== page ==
Cash flow – the lifeblood of any business
There are many good reasons to go into business for yourself, and one of the main – and most obvious – reasons is to make money. And the best way to ensure your business will be profitable is to understand what cash flow is and how best to manage it, so that you can increase it.
What you’re looking to achieve is more money coming in than going out. Pretty simple, really. And there are several ways you can do this, meaning that you’ll then have the means to grow your business and sustain your competitive edge.
Managing your cash flow
From shortening your cash cycles to managing debt, you’re looking to generate more cash in your business. Some of the ways to do this are:
Using good accounting tools – what you should have is a system that effectively manages your payroll. Meridian has partnered with Payworks, a leading Canadian payroll provider, whose solution is flexible and easy to use. It means that you can spend more time focusing on increasing your cash flow and less worrying about the intricacies of paying your employees. Payroll services often reduces overall expenses too.
Shortening your cash cycles – what you don’t want are lengthy periods when your business goes without cash. Try to get paid immediately using pay-on-the-spot solutions, or at least encourage early payment. Take the time to run credit checks on your customers and make sure you’re extending credit to reliable customers only. Our Cash Management section has a number of solutions to help you.
Manage receivables – as well as always performing credit checks, always have a contract with your customers and be consistent with your processes. Make sure you’ve got good systems in place, such as a debt management calendar, and always use credit limits that are based on customer assessments.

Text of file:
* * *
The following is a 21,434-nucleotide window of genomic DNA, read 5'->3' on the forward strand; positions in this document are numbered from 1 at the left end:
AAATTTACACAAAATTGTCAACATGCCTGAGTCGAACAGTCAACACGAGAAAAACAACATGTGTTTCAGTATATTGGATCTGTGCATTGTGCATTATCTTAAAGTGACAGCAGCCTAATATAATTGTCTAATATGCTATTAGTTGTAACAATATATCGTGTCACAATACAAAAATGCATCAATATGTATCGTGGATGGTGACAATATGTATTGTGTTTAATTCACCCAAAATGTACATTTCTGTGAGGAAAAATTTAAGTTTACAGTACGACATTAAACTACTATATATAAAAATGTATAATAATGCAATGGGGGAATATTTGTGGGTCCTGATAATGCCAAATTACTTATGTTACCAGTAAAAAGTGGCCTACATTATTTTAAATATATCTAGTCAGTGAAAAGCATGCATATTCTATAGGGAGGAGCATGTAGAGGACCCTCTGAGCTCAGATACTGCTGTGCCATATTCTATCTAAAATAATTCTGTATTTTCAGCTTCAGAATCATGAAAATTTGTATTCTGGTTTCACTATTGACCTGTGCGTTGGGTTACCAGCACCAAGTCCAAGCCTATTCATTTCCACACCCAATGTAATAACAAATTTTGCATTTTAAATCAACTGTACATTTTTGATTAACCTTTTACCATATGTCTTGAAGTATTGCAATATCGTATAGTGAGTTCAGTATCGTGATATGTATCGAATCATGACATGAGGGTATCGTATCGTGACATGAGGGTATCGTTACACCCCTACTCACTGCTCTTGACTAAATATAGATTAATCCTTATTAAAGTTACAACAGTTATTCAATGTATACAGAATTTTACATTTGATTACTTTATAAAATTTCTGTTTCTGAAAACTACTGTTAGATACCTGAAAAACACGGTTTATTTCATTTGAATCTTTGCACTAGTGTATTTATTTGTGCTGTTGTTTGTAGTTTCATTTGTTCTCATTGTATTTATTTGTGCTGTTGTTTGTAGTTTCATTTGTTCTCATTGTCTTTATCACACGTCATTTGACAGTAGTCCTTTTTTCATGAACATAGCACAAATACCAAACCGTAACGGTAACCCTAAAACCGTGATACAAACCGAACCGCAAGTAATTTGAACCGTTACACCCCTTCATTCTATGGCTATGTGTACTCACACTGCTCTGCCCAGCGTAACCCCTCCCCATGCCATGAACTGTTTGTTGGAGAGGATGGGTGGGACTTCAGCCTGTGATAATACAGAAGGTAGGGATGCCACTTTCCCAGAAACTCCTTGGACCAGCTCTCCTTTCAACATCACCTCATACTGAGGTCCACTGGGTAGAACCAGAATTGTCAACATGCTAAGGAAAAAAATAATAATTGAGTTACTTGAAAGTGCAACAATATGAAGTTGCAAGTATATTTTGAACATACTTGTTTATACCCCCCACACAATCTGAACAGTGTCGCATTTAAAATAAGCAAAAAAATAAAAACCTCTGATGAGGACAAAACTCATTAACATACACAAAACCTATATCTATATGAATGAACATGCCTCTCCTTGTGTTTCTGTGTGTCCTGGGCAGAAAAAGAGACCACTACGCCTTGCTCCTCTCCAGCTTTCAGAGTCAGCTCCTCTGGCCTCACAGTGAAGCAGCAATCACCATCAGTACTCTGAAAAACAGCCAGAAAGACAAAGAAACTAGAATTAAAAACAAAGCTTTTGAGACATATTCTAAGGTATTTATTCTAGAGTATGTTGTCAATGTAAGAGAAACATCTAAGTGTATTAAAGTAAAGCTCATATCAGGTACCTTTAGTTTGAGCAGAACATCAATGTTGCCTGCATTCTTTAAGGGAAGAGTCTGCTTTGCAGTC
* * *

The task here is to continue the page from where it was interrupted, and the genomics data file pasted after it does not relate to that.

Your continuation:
Managing payables – Make sure you leverage terms of your payables to help stretch your cash flow. Also, payment using a credit card can help given there are typically grace days on a credit card (industry average is 21 days). So this essentially allows you to pay (and potentially receive) for something today, but your cash doesn’t go out until 21 days later, for example.
Improving your cash flow
Once you’ve got the management of your cash flow firmly in hand, it’s time to start improving it. You can do this by:
- Reassessing your costs – don’t assume anything. Regularly compare your budget with actual cost figures, because they can creep up slowly over time.
- Reassessing your pricing – don’t be afraid to raise your prices, especially if you’ve got some market research on hand that suggests what price tolerance your target market has. Competing on price is a well-worn strategy, but it only works if you can bulk-buy from suppliers. Competing on quality instead justifies charging a higher price.
- Becoming more efficient – technology’s great, especially with all the online options. And do you really need to be spending so much time travelling? A Skype call with distance customers can be just as effective as an actual visit and is a fraction of the cost.
- Setting goals – if you can’t measure your progress, you’re less likely to succeed, so carry out a costs analysis and use break even calculations so you know what needs to be achieved, and by when.
Advice and resources
Run credit checks – Equifax and TransUnion are the most popular choices for doing this.
Check out some of the ways we can help you to get your banking done online.
Talk to us about our Merchant Services.